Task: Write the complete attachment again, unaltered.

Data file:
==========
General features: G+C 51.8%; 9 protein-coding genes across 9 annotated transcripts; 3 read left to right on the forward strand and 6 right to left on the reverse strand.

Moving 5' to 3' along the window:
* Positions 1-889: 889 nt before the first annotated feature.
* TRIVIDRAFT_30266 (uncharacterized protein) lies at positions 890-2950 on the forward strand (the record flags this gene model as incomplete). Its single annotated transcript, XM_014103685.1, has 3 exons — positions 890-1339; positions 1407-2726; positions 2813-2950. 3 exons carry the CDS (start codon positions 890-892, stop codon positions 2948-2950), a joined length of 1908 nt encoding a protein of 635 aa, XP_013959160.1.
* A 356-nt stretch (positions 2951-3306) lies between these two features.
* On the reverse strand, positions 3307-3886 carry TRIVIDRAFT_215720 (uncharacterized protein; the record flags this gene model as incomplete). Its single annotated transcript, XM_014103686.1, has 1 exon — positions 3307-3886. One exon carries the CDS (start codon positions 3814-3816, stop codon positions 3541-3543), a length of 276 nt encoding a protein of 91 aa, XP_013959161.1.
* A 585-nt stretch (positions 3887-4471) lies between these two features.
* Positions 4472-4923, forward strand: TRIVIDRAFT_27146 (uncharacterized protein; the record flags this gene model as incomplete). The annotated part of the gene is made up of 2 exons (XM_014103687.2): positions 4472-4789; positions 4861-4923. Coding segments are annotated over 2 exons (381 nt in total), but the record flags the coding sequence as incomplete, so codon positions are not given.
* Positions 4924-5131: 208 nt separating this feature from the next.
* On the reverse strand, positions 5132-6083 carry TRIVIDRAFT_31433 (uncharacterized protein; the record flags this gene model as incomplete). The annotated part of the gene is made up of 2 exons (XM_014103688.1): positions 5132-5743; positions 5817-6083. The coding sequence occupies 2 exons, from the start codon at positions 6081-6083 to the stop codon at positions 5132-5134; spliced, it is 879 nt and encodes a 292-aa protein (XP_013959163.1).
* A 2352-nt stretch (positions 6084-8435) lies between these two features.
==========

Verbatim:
General features: G+C 51.8%; 9 protein-coding genes across 9 annotated transcripts; 3 read left to right on the forward strand and 6 right to left on the reverse strand.

Moving 5' to 3' along the window:
* Positions 1-889: 889 nt before the first annotated feature.
* TRIVIDRAFT_30266 (uncharacterized protein) lies at positions 890-2950 on the forward strand (the record flags this gene model as incomplete). Its single annotated transcript, XM_014103685.1, has 3 exons — positions 890-1339; positions 1407-2726; positions 2813-2950. 3 exons carry the CDS (start codon positions 890-892, stop codon positions 2948-2950), a joined length of 1908 nt encoding a protein of 635 aa, XP_013959160.1.
* A 356-nt stretch (positions 2951-3306) lies between these two features.
* On the reverse strand, positions 3307-3886 carry TRIVIDRAFT_215720 (uncharacterized protein; the record flags this gene model as incomplete). Its single annotated transcript, XM_014103686.1, has 1 exon — positions 3307-3886. One exon carries the CDS (start codon positions 3814-3816, stop codon positions 3541-3543), a length of 276 nt encoding a protein of 91 aa, XP_013959161.1.
* A 585-nt stretch (positions 3887-4471) lies between these two features.
* Positions 4472-4923, forward strand: TRIVIDRAFT_27146 (uncharacterized protein; the record flags this gene model as incomplete). The annotated part of the gene is made up of 2 exons (XM_014103687.2): positions 4472-4789; positions 4861-4923. Coding segments are annotated over 2 exons (381 nt in total), but the record flags the coding sequence as incomplete, so codon positions are not given.
* Positions 4924-5131: 208 nt separating this feature from the next.
* On the reverse strand, positions 5132-6083 carry TRIVIDRAFT_31433 (uncharacterized protein; the record flags this gene model as incomplete). The annotated part of the gene is made up of 2 exons (XM_014103688.1): positions 5132-5743; positions 5817-6083. The coding sequence occupies 2 exons, from the start codon at positions 6081-6083 to the stop codon at positions 5132-5134; spliced, it is 879 nt and encodes a 292-aa protein (XP_013959163.1).
* A 2352-nt stretch (positions 6084-8435) lies between these two features.